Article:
Robbins. 2003. "Beyond Ground Truth: GIS and the
Environmental Knowledge of Herders, Professional Foresters, and other
Traditional Communities " special issue of Human Ecology 31(1) on
GIS in Cultural and Political Ecology.
How are urban ecologies formed and how might they
A well-manicured, high-input suburban lawn in Columbus Ohio
- an unregulated contributor to non-source point pollution in groundwater and
the ambient ecosystem.
80% of people in developed nations are
urbanized and half the global population lives in cities, where immense
systems of water, energy, and nutrient flows are harnessed to make life
possible for billions of people. Yet, despite an interest on the part of policy
makers and planners, urban ecosystems have received less than full attention,
particularly in social science and environment/society research. A central
reason for this silence on urban ecological dilemmas is the staggering
complexity of problems that are aggregated into larger systems, but built
from the disaggregated choices of individuals, each of whom is located within
intricate physical and social systems. Millions of decisions governing trash
disposal, automobile use, home maintenance, etc., combine to form the urban
environment. Moreover, the very ordinariness of these daily decisions makes
them easy to overlook, even as they combine to create large effects. Robbins'
most recent work has been an examination of such ecologies, specifically in the
form of the American lawn, a landscape (the coverage of which is around 8
million hectares) onto which millions of pounds of toxins are poured every
year, including slightly toxic substances like 2,4-D
and Dicamba, as well as moderately toxic herbicides
like Glyphosate and Chlorpyrifos
and highly toxic broad spectrum insecticides like Carbaryl
and the deadly organophosphate Diazinon. This
research explores the social and economic motivation of lawn owners. Initial
conclusions suggest that wealthy well educated people use chemicals most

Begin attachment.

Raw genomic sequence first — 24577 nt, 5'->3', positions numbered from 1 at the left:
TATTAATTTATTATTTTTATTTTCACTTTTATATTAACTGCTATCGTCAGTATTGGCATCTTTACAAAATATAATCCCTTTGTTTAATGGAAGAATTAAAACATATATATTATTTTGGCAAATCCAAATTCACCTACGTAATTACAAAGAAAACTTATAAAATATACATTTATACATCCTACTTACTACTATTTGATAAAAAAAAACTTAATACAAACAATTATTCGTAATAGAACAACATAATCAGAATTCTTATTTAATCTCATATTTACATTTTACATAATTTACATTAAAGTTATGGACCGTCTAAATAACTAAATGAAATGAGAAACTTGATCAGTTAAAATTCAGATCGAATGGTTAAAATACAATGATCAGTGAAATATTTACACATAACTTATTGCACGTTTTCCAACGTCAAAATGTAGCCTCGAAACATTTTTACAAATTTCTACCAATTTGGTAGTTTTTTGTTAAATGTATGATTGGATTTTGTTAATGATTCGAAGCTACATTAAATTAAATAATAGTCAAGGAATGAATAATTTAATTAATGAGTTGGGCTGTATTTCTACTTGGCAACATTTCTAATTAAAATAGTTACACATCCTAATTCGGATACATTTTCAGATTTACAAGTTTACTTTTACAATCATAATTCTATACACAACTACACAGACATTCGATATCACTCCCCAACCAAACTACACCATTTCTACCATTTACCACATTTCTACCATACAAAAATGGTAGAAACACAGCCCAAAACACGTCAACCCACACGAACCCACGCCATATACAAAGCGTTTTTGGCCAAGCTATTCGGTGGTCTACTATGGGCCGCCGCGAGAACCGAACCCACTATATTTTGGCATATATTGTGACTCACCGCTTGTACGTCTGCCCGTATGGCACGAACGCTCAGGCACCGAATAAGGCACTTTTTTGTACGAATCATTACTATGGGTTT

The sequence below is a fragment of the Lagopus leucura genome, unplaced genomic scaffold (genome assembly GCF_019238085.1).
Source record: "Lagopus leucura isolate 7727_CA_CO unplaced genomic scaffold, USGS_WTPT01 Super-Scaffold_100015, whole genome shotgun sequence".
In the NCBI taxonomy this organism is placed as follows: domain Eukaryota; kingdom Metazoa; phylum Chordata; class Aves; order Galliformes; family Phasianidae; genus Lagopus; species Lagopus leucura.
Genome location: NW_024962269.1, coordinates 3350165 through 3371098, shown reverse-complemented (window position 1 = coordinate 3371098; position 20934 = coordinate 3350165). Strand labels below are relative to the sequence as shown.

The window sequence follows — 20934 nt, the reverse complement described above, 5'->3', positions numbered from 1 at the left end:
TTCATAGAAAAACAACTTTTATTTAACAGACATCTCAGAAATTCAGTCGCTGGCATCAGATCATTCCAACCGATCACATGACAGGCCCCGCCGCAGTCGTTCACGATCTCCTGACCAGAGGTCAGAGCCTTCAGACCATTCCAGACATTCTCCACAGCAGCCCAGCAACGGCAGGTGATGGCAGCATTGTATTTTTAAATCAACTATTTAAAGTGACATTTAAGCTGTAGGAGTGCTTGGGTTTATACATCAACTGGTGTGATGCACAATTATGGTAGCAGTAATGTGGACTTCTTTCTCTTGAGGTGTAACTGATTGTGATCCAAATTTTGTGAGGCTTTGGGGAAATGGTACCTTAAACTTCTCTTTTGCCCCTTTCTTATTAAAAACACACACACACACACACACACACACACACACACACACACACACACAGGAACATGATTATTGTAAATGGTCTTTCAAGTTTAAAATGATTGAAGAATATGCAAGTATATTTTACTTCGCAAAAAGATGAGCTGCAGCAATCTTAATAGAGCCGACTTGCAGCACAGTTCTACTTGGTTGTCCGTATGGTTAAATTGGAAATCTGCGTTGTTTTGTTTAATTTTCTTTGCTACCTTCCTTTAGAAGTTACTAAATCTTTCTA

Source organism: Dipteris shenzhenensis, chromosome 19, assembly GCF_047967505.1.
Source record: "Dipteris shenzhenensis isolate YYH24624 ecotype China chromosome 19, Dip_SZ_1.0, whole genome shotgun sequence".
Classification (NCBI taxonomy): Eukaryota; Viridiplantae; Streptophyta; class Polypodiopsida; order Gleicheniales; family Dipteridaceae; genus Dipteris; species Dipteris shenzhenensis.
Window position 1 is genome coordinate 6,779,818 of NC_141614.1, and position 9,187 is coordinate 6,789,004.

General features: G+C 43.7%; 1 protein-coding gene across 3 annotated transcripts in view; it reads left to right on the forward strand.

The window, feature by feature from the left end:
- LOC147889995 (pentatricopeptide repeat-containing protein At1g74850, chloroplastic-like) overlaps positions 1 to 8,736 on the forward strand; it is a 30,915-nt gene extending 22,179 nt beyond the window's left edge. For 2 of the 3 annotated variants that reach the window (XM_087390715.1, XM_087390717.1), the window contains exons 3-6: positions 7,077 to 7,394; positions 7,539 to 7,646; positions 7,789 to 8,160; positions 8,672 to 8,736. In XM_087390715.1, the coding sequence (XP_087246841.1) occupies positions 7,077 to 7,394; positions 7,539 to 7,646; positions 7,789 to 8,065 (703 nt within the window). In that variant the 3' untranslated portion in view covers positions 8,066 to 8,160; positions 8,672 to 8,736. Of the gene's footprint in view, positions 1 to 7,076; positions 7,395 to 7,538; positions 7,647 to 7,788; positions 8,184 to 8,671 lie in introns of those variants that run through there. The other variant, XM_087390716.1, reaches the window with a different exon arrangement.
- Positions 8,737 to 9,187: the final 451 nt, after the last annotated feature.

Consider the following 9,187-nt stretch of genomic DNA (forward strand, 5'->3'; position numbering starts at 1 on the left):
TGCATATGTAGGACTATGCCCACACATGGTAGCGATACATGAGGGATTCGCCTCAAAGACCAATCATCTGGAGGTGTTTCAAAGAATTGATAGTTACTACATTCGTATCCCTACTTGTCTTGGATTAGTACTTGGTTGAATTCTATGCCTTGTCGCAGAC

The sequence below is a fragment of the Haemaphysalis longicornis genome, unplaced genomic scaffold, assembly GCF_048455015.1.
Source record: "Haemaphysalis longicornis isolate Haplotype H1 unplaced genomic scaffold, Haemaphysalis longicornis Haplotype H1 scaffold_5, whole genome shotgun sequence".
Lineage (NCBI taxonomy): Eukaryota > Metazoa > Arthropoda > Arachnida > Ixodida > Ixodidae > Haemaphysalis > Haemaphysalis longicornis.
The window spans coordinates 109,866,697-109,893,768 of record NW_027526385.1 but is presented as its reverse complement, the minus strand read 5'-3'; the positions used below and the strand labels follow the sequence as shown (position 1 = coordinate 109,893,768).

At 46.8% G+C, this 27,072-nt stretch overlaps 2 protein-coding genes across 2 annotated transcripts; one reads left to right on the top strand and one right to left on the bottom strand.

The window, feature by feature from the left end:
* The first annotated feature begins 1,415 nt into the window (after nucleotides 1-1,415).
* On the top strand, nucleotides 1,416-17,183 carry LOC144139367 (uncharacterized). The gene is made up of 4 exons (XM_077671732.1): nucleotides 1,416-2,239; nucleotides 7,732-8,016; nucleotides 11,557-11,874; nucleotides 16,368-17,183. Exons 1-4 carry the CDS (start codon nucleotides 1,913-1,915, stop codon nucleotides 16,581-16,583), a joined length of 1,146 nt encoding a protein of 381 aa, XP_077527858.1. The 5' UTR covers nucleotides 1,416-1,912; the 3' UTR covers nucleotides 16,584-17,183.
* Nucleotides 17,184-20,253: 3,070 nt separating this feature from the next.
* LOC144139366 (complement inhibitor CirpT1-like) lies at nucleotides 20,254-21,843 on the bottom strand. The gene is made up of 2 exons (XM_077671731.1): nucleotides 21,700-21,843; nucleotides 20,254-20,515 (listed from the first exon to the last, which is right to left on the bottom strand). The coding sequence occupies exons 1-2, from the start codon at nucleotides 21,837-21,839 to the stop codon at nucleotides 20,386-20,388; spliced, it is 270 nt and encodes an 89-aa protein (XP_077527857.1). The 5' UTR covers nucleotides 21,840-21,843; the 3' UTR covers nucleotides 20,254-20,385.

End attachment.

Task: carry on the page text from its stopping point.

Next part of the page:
frequently and that people who claim concern for the environment are
disproportionately likely to use chemical inputs.
Robbins and Sharp.
2003. "The Lawn Chemical Economy and Its Discontents" Antipode.
Robbins and Sharp. 2003. "Producing and Consuming
Chemicals: The Moral Economy of the American Lawn" Economic Geography.
Robbins and Birkenholtz. 2003. "Turfgrass
Revolution: Measuring the Expansion of the American Lawn" Land Use
Policy. 20: 181-194.
Some Publications by Robbins with his Colleagues
Robbins asking trenchant questions: "Where'd ya get all that dung?..."
Student Research in "The Collective"
Graduate students working in Robbins' research group work on an enormous
range of environmental topics, including work on urban water governance, sewage,
traditional medicine, urban global warming policy, forest timber
certification, "green" suburban development, salmon conservation
politics, coffee growing, and sea turtles. They work in Tijuana,
South Africa, Costa Rica, and Malaysia, among other places.
Together they comprise "the collective," a loose supportive
community with a common respect for Tom Stoppard. Students in the collective
have gone on to teach at places including Rutgers
University and University of Oregon,
but have also taken positions in environmental consulting, in international
development, and at state EPA offices.
and the rest...
When he is not wandering around the landscape, Professor Robbins is teaching.
His classes include those on World Regional Geography and The Politics of
Nature, and his graduate seminars cover Political Ecology and Research
Design. In the past, he has taught courses on Institutional Ecology, Water
Resource Management, and Environment and Development. He has also written on
the teaching of geographic methods, techniques, and pedagogy at many
educational levels and on the postcolonial misadventures of contemporary
Robbins has received support for
international research and travel through the American Institute of Indian
Studies, the US Fulbright Program, the National Science Foundation, and the
Royal Geographical Society.
He as served as an Editor of the journal Geoforum, sits on the editorial
board of the Annals of the Association of American Geographers and recently
served as the Chair of the Cultural and Political Ecology Specialty Group of
the Association of American Geographers.
In his ample spare time, Robbins listens to Wilco,
Regina Spector and The Shins and rewatches episodes of "Deadwood" as well as the
films of Robert Altman, and the incomparable Arthur Penn. Robbins used to
sing lead vocals for a local Columbus
Ohio band: The Distants. He also plays a mediocre guitar, is a poor foil
fencer, and spends a not insignificant proportion of his day helping to tend
to Onyx and Khaki, Great Danes who can't think very well on their own.
updated: June 6, 2010